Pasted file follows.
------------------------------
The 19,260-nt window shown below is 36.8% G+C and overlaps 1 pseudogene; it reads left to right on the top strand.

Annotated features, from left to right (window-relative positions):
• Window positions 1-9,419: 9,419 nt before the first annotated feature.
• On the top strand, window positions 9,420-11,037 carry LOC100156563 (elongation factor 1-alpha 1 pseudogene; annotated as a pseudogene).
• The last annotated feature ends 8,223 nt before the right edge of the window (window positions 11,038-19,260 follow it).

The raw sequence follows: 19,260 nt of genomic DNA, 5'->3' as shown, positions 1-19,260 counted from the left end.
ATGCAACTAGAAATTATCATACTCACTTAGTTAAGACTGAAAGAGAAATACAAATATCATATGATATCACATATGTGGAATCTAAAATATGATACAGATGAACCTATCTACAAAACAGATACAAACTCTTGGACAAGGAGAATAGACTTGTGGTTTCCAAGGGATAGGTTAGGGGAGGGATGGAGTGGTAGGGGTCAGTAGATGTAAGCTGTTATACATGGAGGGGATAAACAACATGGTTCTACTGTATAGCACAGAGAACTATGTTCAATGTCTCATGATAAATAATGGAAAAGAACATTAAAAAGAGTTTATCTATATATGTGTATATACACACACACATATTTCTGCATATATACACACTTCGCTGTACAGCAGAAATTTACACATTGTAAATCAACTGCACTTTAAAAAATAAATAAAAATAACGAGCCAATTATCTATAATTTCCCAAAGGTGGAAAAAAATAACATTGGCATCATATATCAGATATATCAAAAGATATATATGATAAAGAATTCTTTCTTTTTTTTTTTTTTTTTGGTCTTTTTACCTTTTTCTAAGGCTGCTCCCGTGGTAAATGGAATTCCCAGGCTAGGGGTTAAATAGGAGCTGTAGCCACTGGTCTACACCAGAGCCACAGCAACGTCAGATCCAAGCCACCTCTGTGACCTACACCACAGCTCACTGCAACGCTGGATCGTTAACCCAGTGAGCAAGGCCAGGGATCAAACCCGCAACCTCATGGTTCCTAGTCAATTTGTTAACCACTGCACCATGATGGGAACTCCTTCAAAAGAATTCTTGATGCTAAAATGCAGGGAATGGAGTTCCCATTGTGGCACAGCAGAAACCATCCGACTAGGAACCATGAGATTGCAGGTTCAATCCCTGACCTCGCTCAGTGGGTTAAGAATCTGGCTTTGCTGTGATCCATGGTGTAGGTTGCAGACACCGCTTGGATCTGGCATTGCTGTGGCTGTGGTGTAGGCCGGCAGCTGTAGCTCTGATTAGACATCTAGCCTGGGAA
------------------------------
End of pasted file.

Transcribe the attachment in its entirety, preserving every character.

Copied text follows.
The 19,260-nt window shown below is 36.8% G+C and overlaps 1 pseudogene; it reads left to right on the top strand.

Annotated features, from left to right (window-relative positions):
• Window positions 1-9,419: 9,419 nt before the first annotated feature.
• On the top strand, window positions 9,420-11,037 carry LOC100156563 (elongation factor 1-alpha 1 pseudogene; annotated as a pseudogene).
• The last annotated feature ends 8,223 nt before the right edge of the window (window positions 11,038-19,260 follow it).

The raw sequence follows: 19,260 nt of genomic DNA, 5'->3' as shown, positions 1-19,260 counted from the left end.
ATGCAACTAGAAATTATCATACTCACTTAGTTAAGACTGAAAGAGAAATACAAATATCATATGATATCACATATGTGGAATCTAAAATATGATACAGATGAACCTATCTACAAAACAGATACAAACTCTTGGACAAGGAGAATAGACTTGTGGTTTCCAAGGGATAGGTTAGGGGAGGGATGGAGTGGTAGGGGTCAGTAGATGTAAGCTGTTATACATGGAGGGGATAAACAACATGGTTCTACTGTATAGCACAGAGAACTATGTTCAATGTCTCATGATAAATAATGGAAAAGAACATTAAAAAGAGTTTATCTATATATGTGTATATACACACACACATATTTCTGCATATATACACACTTCGCTGTACAGCAGAAATTTACACATTGTAAATCAACTGCACTTTAAAAAATAAATAAAAATAACGAGCCAATTATCTATAATTTCCCAAAGGTGGAAAAAAATAACATTGGCATCATATATCAGATATATCAAAAGATATATATGATAAAGAATTCTTTCTTTTTTTTTTTTTTTTTGGTCTTTTTACCTTTTTCTAAGGCTGCTCCCGTGGTAAATGGAATTCCCAGGCTAGGGGTTAAATAGGAGCTGTAGCCACTGGTCTACACCAGAGCCACAGCAACGTCAGATCCAAGCCACCTCTGTGACCTACACCACAGCTCACTGCAACGCTGGATCGTTAACCCAGTGAGCAAGGCCAGGGATCAAACCCGCAACCTCATGGTTCCTAGTCAATTTGTTAACCACTGCACCATGATGGGAACTCCTTCAAAAGAATTCTTGATGCTAAAATGCAGGGAATGGAGTTCCCATTGTGGCACAGCAGAAACCATCCGACTAGGAACCATGAGATTGCAGGTTCAATCCCTGACCTCGCTCAGTGGGTTAAGAATCTGGCTTTGCTGTGATCCATGGTGTAGGTTGCAGACACCGCTTGGATCTGGCATTGCTGTGGCTGTGGTGTAGGCCGGCAGCTGTAGCTCTGATTAGACATCTAGCCTGGGAA